High-temperature hot spots on Io have been imaged at ∼50 km spatial resolution by Galileo's CCD imaging system (SSI). Images were acquired during eclipses (Io in Jupiter's shadow) via the SSI clear filter (∼0.4-1.0 μm), detecting emissions from both small intense hot spots and diffuse extended glows associated with Io's atmosphere and plumes. A total of 13 hot spots have been detected over ∼70% of Io's surface. Each hot spot falls precisely on a low-albedo feature corresponding to a caldera floor and/or lava flow. The hot-spot temperatures must exceed ∼700 K for detection by SSI. Observations at wavelengths longer than those available to SSI require that most of these hot spots actually have significantly higher temperatures (∼1000 K or higher) and cover small areas. The high-temperature hot spots probably mark the locations of active silicate volcanism, supporting suggestions that the eruption and near-surface movement of silicate magma drives the heat flow and volcanic activity of Io.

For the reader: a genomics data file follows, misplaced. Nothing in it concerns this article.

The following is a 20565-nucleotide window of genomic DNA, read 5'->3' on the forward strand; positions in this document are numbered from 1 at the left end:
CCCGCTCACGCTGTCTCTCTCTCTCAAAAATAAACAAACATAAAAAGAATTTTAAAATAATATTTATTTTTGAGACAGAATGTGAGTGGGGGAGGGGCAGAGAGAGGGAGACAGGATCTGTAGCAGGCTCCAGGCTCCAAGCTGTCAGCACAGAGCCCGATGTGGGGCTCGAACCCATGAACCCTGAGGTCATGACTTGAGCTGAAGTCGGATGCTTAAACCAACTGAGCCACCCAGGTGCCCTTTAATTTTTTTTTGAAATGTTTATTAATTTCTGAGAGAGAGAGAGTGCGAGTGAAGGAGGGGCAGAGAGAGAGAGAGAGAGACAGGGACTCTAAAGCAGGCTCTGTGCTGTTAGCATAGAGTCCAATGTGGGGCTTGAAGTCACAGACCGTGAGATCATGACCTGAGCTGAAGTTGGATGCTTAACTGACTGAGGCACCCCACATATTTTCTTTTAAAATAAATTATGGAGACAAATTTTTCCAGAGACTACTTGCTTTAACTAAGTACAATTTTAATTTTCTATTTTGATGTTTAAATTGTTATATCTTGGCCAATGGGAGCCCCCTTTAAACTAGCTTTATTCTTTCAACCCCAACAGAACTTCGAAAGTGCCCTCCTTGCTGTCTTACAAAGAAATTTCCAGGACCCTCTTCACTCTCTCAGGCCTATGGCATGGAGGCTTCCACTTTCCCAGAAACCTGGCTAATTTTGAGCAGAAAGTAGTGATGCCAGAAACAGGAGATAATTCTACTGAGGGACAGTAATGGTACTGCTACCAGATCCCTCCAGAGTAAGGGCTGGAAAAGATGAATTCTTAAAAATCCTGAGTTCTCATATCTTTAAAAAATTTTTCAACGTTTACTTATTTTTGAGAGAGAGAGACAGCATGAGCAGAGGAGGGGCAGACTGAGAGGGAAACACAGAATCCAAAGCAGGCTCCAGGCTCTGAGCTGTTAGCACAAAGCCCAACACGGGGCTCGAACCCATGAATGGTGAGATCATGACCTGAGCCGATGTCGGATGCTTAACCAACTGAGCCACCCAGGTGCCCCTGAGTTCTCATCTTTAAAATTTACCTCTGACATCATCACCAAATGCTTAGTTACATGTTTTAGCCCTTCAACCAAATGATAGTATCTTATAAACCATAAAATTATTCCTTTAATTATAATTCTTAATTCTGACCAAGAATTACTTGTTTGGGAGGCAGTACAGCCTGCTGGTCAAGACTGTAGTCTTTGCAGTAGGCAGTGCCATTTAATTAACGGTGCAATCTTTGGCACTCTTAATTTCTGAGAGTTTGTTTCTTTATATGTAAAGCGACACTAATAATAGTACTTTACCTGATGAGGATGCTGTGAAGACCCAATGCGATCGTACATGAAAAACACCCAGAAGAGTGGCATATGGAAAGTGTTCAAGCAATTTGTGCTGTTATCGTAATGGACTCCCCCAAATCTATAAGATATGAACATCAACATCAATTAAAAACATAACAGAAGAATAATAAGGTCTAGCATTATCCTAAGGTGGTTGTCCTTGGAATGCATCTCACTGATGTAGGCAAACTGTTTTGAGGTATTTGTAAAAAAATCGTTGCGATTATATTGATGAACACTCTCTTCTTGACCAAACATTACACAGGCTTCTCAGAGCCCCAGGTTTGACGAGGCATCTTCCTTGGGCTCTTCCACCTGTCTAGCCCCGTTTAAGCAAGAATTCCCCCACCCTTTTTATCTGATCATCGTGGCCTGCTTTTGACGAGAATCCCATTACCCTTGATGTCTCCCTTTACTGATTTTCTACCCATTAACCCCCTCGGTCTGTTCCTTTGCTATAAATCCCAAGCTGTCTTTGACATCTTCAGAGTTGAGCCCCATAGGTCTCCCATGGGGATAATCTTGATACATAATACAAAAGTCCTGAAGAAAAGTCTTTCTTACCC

ASJC Scopus subject areas
- Earth and Planetary Sciences(all)